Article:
There are many reasons for not liking the Harry Potter books; off the top of my head I could mention Rowling’s inability to use a verb of speech without a qualifying adverb; the flatness of most of the characters (the good ones boringly stay good and the bad ones stay bad, and that’s as far as it gets); or the timidity of the editorial staff at Bloomsbury, none of whom, apparently, has the courage to edit a story that crawls along inch by inch across thousands of pages of repetitive dialogue.
And I am becoming wearied of Harry himself, at times so infuriately slow on the uptake that I feel some sympathy for Professor Snape, the evil teacher who picks on our hero.

But to say that the books “deeply distort Christianity in the soul”, is missing the point by a mile. On the contrary, the Harry Potter stories have done more to lay down in the souls of unchurched children the foundations of key themes of Christianity than any other children’s story of our time.

If the Cardinal had had time to read the books (and I fancy he has even less time to do so nowadays) then he would learn that when Harry Potter was a helpless infant his life was saved by his mother’s love. The concept of redeeming love gradually emerges throughout the stories as the strongest “magic” of all - and in particular is the magic which will defeat the “Dark Lord” Voldemort.

The power of redeeming love versus the culture of death - and even the Dark Lord’s name is resonant of a despairing death-wish, [italics]volt de mort[end italics]: this surely is a ball any Christian parent can run with.

In the latest book, [italics]Harry Potter and the Half Blood Prince[end italics], Harry’s mentor, the wizard Dumbledore, explains to Harry that he “has a power that Voldemort has never had.”

[italics]‘So when the prophecy says that I’ll have “power the Dark Lord knows not”, it just means - love?‘ asked Harry, feeling a little let down. ‘Yes - just love,‘ said Dumbledore.[end italics] Harry can scarecely believe it can be that easy, that ordinary - and thus the story steps briefly into the real world.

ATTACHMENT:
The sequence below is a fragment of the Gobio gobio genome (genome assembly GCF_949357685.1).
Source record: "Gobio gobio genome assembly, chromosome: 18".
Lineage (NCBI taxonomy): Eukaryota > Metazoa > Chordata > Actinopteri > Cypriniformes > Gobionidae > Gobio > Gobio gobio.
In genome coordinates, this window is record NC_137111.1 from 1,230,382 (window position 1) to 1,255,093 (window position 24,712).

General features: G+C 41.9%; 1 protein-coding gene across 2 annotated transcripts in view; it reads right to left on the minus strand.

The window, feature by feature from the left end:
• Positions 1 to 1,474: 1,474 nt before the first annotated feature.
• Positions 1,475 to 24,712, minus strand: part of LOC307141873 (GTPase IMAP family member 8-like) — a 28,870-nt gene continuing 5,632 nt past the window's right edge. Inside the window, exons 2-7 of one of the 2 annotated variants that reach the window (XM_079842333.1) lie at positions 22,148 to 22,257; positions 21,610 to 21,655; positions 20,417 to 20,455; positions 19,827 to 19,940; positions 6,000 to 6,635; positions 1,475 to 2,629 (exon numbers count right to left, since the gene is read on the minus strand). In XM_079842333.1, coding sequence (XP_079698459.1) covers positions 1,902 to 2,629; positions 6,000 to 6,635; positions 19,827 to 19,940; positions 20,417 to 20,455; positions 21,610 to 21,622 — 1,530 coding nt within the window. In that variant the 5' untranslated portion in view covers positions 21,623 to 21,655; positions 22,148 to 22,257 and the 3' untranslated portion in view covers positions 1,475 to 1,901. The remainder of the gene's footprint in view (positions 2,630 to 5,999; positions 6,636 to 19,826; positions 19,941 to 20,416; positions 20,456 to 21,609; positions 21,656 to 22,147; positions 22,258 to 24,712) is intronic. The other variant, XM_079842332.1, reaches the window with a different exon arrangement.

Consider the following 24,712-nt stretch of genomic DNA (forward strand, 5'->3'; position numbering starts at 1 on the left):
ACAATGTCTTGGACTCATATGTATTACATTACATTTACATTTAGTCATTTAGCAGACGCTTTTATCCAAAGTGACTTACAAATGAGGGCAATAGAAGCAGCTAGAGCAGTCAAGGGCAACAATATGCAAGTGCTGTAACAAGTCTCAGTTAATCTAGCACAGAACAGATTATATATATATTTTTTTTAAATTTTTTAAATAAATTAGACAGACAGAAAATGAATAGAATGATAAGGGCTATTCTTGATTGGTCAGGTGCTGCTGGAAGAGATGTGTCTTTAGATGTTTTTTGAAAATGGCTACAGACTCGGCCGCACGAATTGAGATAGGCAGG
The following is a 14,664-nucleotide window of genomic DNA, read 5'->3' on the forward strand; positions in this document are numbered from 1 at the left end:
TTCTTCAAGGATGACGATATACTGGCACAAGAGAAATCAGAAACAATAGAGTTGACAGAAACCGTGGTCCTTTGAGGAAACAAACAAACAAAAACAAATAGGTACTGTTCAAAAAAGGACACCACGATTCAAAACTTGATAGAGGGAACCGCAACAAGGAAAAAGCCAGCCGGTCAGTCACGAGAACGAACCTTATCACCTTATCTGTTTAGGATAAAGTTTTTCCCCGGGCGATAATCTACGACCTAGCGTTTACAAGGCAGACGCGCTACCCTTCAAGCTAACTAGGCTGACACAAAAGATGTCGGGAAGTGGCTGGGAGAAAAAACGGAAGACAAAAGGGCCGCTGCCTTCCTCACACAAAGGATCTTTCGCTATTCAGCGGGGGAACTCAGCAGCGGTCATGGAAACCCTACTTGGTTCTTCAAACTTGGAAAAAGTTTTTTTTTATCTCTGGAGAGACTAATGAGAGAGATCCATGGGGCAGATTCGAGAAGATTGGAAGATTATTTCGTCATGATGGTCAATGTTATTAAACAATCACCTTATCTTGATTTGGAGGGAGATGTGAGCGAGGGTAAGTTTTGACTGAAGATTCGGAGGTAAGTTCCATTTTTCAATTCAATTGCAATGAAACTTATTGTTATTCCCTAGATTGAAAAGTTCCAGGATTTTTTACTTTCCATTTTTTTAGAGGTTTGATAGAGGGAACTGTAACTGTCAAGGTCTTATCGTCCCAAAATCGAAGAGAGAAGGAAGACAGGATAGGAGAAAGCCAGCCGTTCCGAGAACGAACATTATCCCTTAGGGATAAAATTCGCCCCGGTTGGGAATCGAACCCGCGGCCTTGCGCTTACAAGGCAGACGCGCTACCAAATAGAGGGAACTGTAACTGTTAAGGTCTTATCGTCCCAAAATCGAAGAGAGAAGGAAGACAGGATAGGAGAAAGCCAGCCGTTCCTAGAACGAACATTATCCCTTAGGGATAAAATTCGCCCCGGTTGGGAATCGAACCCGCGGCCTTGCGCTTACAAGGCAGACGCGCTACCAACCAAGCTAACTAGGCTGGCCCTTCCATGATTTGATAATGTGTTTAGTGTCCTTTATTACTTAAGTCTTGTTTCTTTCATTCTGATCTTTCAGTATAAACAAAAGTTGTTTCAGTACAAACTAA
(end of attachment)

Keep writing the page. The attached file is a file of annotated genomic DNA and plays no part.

Rowling once explained to me that the idea of a parent’s love being the core of her story took hold in her mind after her own mother’s death. There is an echo in Lewis’s Narnia stories, in which Aslan gives his life for that of the “lost sheep”, Edmund…but rises again from the dead because of “the deeper, older magic” which the White Witch, imprisoned in her love-less state, did not know about.

In the Harry Potter books, the magic offers much uproarious and exciting entertainment, but also works as a metaphor for the power of earthly science and knowledge. The wizarding school, Hogwarts, exists to educate magically talented children to use their skills well, and not for evil or ignorant purposes. Great emphasis is laid on the idea that magical ability may occur in people of all backgrounds and races, the school's job being to gather them in and set them on the right road.

For science and knowledge - "magic" - can be perverted to evil ends, Rowling repeatedly stresses. And it becomes clear that this can happen unless they are controlled by the highest magic of all - which, as Harry discovers, is “just love”.

Gabriele Kuby and the American evangelicals who attack Pottermania are concerned that the books encourage an interest in the occult: they overlook the fact that the books more consistently teach that any knowledge, any science, any talent can be misused, once the user has sold out to the cult of death.

Let us see the glass as half-full. Considering the influence she has on our children, we should be deeply grateful Rowling is what she is - a well-read attendee of Church of Scotland services and a loving mother, whose moral outlook is rooted in Christianity. Let the critics, from all churches and of whatever eminence, read the books before passing judgement.